Probiotics’ Part II: In Sickness and in Health

6 Oct 2014

by GMFH Editing Team

In a previous GMFH article, ‘PROBIOTICS’ PART I: A BRANCHING DEFINITION, we covered recent updates to the definition of probiotics as discussed at the October 2013 meeting organized by The International Scientific Association for Probiotics and Prebiotics (ISAPP). Three of

Probiotics’ Part I: A branching definition

24 Sep 2014

by GMFH Editing Team

Probiotics have a well-known definition that has been cited for over a decade: ‘Live microorganisms which when administered in adequate amounts confer a health benefit on the host’. Written in a 2001 joint report of the Food and Agriculture Organization

Sweeteners, glucose metabolism and gut microbiota

18 Sep 2014

by GMFH Editing Team

Researchers from Israel recently published in Nature how NAS [Non-caloric artificial sweeteners] affect glucose tolerance. In an initial experiment, researchers found mice that consumed water, glucose, or sucrose had comparable glucose tolerance curves, but all 3 mouse groups consuming NAS

Patrick Veiga and MetaHIT colleagues tested how fermented milks product could modulate microbiota. Using a metagenomics approach, they found that the abundance of unknown species increased in the gut when patients took the fermented milk product. Having access to the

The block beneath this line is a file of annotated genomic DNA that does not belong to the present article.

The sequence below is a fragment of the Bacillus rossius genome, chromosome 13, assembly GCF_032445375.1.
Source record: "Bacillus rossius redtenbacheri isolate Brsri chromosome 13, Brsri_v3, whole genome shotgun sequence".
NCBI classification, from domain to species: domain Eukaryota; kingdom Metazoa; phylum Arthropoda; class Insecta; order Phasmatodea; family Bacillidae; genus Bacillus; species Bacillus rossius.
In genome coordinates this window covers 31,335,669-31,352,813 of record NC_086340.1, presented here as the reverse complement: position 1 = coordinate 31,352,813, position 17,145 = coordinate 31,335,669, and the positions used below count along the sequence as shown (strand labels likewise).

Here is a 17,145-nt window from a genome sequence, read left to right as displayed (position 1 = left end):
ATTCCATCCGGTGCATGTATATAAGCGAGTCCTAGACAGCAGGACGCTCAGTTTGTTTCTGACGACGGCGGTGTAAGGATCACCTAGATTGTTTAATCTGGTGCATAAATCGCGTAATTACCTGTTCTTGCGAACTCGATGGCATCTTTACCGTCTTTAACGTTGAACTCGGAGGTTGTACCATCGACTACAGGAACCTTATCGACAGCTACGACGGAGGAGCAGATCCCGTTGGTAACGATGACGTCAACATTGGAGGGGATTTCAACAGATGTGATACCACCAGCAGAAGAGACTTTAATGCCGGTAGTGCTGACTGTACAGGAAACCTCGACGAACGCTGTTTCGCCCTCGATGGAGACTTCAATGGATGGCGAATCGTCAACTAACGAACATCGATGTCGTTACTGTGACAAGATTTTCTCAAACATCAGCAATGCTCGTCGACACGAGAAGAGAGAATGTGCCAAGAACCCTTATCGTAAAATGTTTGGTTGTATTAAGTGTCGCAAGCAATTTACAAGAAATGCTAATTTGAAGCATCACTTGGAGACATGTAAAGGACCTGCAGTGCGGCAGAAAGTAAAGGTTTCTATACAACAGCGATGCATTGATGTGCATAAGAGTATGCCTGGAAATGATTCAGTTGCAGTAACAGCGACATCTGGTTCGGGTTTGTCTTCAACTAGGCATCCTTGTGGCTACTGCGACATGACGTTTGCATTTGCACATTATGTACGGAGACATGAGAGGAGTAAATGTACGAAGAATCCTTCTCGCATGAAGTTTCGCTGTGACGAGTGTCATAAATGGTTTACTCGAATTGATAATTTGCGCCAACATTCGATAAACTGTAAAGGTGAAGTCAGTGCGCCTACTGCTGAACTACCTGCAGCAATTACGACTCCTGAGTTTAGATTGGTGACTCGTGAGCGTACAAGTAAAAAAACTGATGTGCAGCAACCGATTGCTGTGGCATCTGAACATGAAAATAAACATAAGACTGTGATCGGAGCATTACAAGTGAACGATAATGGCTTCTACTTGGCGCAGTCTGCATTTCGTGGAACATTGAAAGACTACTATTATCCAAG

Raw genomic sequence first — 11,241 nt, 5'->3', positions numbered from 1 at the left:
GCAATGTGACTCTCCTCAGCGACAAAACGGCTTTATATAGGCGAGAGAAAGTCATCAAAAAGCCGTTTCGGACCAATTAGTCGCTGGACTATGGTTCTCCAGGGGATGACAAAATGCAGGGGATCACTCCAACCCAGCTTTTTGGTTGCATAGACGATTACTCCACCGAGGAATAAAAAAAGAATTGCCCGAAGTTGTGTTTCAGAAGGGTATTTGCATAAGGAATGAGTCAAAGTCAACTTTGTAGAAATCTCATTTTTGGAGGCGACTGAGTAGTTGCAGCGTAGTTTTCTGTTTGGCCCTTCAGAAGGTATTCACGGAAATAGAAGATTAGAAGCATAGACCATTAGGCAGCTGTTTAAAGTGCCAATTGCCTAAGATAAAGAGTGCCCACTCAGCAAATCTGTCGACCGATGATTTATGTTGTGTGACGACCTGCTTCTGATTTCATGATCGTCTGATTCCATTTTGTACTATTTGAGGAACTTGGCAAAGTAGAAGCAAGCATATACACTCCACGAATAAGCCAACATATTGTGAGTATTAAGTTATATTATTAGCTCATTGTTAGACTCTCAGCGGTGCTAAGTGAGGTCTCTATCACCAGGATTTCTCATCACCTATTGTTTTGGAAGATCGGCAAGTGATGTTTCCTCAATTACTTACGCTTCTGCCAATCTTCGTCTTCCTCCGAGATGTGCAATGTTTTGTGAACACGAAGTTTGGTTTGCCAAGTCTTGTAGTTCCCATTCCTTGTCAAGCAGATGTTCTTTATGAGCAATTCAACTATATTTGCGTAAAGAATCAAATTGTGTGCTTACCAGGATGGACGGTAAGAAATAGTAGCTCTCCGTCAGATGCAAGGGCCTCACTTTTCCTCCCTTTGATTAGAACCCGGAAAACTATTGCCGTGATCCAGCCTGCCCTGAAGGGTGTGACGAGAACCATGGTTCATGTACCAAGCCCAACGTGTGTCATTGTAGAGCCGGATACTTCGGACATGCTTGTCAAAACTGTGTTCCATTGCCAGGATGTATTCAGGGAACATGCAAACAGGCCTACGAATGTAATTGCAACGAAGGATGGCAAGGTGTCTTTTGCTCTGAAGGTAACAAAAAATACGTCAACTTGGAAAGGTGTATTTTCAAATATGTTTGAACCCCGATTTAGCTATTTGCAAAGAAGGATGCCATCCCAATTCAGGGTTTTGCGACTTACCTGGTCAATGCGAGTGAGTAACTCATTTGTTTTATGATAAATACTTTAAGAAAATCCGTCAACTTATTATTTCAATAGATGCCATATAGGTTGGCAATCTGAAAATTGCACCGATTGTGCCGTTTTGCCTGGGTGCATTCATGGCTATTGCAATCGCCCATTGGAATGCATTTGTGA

Interview with INRA’s Marion Leclerc

29 Aug 2014

by Kristina Campbell

Marion Leclerc is a French microbiologist working at INRA  (the French National Institute for Agricultural Research) Jouy-en-Josas Centre. She spoke with Gut Microbiota for Health about her various areas of research. Research group of Marion Leclerc   What research are

Numerous commensal bacteria present in the gut microbiota produce short chain fatty acids (SCFA’s) particularly acetate, butyrate and propionate. These SCFA’s have been associated with several biological effects upon host. Growing evidence suggests that specific microbes such as Faecalibacterium prausnitzii

Lawrence and colleagues tracked two subjects' microbiota over a year, collecting 800 fecal and saliva samples associated with 10,000 longitudinal measurements. They first highlighted the evidence for long-term, overall community stability, as differences between individuals were much larger than variation within

Prof. Patrice Cani, of Belgium’s Université catholique de Louvain, is involved in the Metabolism and Nutrition research group of the Louvain Drug Research Institute. He investigates the role of the gut microbiota in the development of metabolic disorders: obesity, type